Many renters already face an uphill climb when fighting an eviction. Most local governments don’t provide a court-appointed attorney for tenants, who often lack the resources their landlords do to hire a private lawyer.
But fresh research points to another major barrier: getting to the courthouse.
In most parts of the country, if you’re a renter facing eviction and you miss your court date, the judge rules against you automatically.
“They issue a default, which basically means you lose,” said Dave Hoffman, a law professor at the University of Pennsylvania who studied evictions in Philadelphia.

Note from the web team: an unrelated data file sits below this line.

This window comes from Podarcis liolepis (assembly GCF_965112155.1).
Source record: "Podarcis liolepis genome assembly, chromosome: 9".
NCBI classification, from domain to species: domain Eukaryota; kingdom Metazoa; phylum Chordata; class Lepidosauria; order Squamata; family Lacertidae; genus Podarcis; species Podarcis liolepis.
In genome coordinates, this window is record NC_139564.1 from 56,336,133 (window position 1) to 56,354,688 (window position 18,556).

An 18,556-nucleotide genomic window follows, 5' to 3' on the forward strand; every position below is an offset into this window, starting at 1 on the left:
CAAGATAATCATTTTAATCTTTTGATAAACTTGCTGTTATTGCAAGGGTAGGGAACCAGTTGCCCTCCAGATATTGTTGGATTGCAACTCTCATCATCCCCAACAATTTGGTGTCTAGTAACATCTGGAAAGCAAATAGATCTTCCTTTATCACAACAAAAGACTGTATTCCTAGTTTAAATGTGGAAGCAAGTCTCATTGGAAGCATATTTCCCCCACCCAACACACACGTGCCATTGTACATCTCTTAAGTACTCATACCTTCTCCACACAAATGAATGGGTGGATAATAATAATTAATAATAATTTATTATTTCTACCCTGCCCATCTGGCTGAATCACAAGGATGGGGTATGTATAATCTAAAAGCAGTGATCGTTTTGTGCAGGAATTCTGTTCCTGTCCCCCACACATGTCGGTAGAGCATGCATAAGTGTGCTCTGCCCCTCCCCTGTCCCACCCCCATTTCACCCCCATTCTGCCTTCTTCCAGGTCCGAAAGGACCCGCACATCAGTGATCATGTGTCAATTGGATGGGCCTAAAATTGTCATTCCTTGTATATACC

His research suggests that even controlling for factors like income and race, the farther you are from the courthouse, the less likely you are to make it there to fight your eviction.
For every extra hour it takes to get to court, the odds of a default eviction go up as much as 9%.
“Poor people don’t have easy access to transit. They just can’t hop in a cab, or an Uber. They can’t afford it,” he said.
High rents have forced many working class renters to live in lower-cost suburbs far from downtowns. Downtowns where many eviction courts are located.
“It’s almost a consequence of displacement,” said Shanti Singh with California-based Tenants Together. “That they have longer and longer commutes to work, but also possibly longer and longer commutes to their own eviction hearing.”
Many eviction courts used Zoom or other platforms during the pandemic, and some continue to do so.
That may help with the transport issue. But tenant lawyers said many of their clients run into issues using the technology.